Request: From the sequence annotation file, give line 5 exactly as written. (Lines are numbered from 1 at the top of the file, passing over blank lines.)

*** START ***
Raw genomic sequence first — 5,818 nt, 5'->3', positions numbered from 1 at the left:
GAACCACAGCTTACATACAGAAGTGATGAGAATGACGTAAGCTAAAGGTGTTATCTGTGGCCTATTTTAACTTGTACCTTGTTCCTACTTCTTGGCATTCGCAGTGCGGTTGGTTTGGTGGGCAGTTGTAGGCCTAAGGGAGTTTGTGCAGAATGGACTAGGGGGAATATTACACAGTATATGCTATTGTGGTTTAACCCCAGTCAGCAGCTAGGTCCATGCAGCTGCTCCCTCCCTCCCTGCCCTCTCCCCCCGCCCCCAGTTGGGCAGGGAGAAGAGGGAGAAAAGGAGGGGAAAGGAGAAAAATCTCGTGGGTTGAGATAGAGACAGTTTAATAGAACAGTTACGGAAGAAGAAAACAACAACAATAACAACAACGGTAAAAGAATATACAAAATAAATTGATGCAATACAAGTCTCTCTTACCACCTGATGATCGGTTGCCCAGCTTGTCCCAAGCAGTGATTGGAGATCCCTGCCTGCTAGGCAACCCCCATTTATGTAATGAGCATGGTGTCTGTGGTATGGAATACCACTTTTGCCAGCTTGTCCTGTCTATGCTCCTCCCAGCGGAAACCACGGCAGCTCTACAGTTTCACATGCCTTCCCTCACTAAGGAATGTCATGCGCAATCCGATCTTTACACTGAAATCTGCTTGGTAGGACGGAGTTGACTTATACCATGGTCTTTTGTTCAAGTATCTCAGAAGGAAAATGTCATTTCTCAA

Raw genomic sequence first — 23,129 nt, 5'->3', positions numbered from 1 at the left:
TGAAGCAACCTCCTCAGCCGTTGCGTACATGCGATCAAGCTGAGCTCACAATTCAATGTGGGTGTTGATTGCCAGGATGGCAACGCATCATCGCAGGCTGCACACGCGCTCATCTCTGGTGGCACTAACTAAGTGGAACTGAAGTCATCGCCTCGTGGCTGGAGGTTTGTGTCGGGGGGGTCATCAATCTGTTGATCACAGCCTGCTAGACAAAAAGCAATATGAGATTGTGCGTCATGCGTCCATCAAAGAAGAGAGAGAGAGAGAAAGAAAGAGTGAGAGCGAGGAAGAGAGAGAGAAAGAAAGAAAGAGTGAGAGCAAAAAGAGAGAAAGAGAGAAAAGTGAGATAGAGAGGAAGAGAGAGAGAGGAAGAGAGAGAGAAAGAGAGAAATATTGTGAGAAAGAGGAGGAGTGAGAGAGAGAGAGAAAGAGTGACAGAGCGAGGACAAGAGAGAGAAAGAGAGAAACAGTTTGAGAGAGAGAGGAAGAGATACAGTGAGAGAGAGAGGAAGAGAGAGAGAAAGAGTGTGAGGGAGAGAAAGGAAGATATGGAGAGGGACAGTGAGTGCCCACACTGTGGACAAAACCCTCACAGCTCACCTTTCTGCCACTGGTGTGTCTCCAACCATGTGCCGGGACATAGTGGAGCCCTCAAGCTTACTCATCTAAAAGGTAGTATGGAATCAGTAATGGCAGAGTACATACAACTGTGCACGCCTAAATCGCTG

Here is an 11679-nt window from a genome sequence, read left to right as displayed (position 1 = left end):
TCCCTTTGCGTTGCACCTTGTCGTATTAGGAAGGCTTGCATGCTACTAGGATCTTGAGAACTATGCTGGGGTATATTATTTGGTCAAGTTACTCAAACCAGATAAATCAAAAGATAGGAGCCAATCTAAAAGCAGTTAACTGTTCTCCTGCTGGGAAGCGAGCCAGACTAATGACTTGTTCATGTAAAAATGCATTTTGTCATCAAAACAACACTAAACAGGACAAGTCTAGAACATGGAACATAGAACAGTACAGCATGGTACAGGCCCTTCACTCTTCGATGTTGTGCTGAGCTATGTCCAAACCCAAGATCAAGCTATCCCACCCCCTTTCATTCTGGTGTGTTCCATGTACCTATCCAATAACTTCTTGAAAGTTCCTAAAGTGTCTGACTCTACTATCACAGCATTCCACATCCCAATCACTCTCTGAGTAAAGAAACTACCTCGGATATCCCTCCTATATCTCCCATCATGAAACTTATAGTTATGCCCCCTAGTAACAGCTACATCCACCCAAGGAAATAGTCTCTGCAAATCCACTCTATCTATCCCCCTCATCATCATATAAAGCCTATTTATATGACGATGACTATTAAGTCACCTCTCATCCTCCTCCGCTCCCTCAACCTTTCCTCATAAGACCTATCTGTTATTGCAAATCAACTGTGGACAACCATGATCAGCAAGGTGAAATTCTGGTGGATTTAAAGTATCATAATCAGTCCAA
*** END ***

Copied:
Here is an 11679-nt window from a genome sequence, read left to right as displayed (position 1 = left end):